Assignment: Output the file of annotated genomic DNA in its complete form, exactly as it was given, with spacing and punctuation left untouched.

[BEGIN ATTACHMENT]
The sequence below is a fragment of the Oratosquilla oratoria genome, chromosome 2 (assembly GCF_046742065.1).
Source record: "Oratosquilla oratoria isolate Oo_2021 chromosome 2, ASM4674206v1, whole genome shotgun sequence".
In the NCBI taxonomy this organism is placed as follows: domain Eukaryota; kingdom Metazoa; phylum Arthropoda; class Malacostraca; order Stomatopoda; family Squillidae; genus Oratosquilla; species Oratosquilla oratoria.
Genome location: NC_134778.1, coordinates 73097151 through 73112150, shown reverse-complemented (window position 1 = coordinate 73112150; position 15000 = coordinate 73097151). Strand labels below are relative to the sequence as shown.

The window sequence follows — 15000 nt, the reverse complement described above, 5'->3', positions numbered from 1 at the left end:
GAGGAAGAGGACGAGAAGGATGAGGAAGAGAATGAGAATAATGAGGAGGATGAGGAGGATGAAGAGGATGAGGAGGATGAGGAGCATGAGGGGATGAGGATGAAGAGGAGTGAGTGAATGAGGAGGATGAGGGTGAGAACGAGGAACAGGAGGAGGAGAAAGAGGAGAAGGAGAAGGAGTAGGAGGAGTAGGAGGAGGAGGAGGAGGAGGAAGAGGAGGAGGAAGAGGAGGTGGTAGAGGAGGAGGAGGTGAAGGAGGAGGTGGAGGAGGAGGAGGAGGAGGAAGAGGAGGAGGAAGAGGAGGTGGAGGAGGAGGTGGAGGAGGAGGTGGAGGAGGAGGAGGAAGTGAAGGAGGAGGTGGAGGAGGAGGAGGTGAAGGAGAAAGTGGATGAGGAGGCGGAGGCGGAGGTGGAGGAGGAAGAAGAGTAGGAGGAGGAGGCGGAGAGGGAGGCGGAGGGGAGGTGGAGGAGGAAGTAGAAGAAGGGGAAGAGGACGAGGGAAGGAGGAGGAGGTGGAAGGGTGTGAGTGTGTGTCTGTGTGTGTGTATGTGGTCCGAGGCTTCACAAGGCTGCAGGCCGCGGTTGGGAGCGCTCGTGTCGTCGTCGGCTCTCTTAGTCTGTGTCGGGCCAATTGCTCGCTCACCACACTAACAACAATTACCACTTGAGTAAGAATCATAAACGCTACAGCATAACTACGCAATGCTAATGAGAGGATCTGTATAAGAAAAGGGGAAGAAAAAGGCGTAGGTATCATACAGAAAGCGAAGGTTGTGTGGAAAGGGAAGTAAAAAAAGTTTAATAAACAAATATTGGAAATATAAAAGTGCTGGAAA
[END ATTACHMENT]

The sequence below is a fragment of the Oratosquilla oratoria genome, chromosome 2 (assembly GCF_046742065.1).
Source record: "Oratosquilla oratoria isolate Oo_2021 chromosome 2, ASM4674206v1, whole genome shotgun sequence".
In the NCBI taxonomy this organism is placed as follows: domain Eukaryota; kingdom Metazoa; phylum Arthropoda; class Malacostraca; order Stomatopoda; family Squillidae; genus Oratosquilla; species Oratosquilla oratoria.
Genome location: NC_134778.1, coordinates 73097151 through 73112150, shown reverse-complemented (window position 1 = coordinate 73112150; position 15000 = coordinate 73097151). Strand labels below are relative to the sequence as shown.

The window sequence follows — 15000 nt, the reverse complement described above, 5'->3', positions numbered from 1 at the left end:
GAGGAAGAGGACGAGAAGGATGAGGAAGAGAATGAGAATAATGAGGAGGATGAGGAGGATGAAGAGGATGAGGAGGATGAGGAGCATGAGGGGATGAGGATGAAGAGGAGTGAGTGAATGAGGAGGATGAGGGTGAGAACGAGGAACAGGAGGAGGAGAAAGAGGAGAAGGAGAAGGAGTAGGAGGAGTAGGAGGAGGAGGAGGAGGAGGAAGAGGAGGAGGAAGAGGAGGTGGTAGAGGAGGAGGAGGTGAAGGAGGAGGTGGAGGAGGAGGAGGAGGAGGAAGAGGAGGAGGAAGAGGAGGTGGAGGAGGAGGTGGAGGAGGAGGTGGAGGAGGAGGAGGAAGTGAAGGAGGAGGTGGAGGAGGAGGAGGTGAAGGAGAAAGTGGATGAGGAGGCGGAGGCGGAGGTGGAGGAGGAAGAAGAGTAGGAGGAGGAGGCGGAGAGGGAGGCGGAGGGGAGGTGGAGGAGGAAGTAGAAGAAGGGGAAGAGGACGAGGGAAGGAGGAGGAGGTGGAAGGGTGTGAGTGTGTGTCTGTGTGTGTGTATGTGGTCCGAGGCTTCACAAGGCTGCAGGCCGCGGTTGGGAGCGCTCGTGTCGTCGTCGGCTCTCTTAGTCTGTGTCGGGCCAATTGCTCGCTCACCACACTAACAACAATTACCACTTGAGTAAGAATCATAAACGCTACAGCATAACTACGCAATGCTAATGAGAGGATCTGTATAAGAAAAGGGGAAGAAAAAGGCGTAGGTATCATACAGAAAGCGAAGGTTGTGTGGAAAGGGAAGTAAAAAAAGTTTAATAAACAAATATTGGAAATATAAAAGTGCTGGAAA